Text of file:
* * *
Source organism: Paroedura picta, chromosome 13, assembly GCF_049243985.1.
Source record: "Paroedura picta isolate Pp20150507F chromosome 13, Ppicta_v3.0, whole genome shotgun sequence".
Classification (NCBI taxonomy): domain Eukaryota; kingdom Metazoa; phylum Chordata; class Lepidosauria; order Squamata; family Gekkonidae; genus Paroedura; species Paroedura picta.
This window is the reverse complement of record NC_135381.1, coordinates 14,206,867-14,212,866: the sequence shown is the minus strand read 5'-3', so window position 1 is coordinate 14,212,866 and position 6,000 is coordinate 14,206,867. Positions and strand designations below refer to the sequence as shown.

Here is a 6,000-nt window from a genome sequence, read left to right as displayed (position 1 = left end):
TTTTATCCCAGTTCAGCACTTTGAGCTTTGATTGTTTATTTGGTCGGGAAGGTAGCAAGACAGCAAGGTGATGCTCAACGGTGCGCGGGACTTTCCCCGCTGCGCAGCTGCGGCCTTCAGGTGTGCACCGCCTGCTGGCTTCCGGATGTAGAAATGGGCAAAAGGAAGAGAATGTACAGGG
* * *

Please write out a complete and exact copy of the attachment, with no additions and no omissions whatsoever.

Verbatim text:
Source organism: Paroedura picta, chromosome 13, assembly GCF_049243985.1.
Source record: "Paroedura picta isolate Pp20150507F chromosome 13, Ppicta_v3.0, whole genome shotgun sequence".
Classification (NCBI taxonomy): domain Eukaryota; kingdom Metazoa; phylum Chordata; class Lepidosauria; order Squamata; family Gekkonidae; genus Paroedura; species Paroedura picta.
This window is the reverse complement of record NC_135381.1, coordinates 14,206,867-14,212,866: the sequence shown is the minus strand read 5'-3', so window position 1 is coordinate 14,212,866 and position 6,000 is coordinate 14,206,867. Positions and strand designations below refer to the sequence as shown.

Here is a 6,000-nt window from a genome sequence, read left to right as displayed (position 1 = left end):
TTTTATCCCAGTTCAGCACTTTGAGCTTTGATTGTTTATTTGGTCGGGAAGGTAGCAAGACAGCAAGGTGATGCTCAACGGTGCGCGGGACTTTCCCCGCTGCGCAGCTGCGGCCTTCAGGTGTGCACCGCCTGCTGGCTTCCGGATGTAGAAATGGGCAAAAGGAAGAGAATGTACAGGG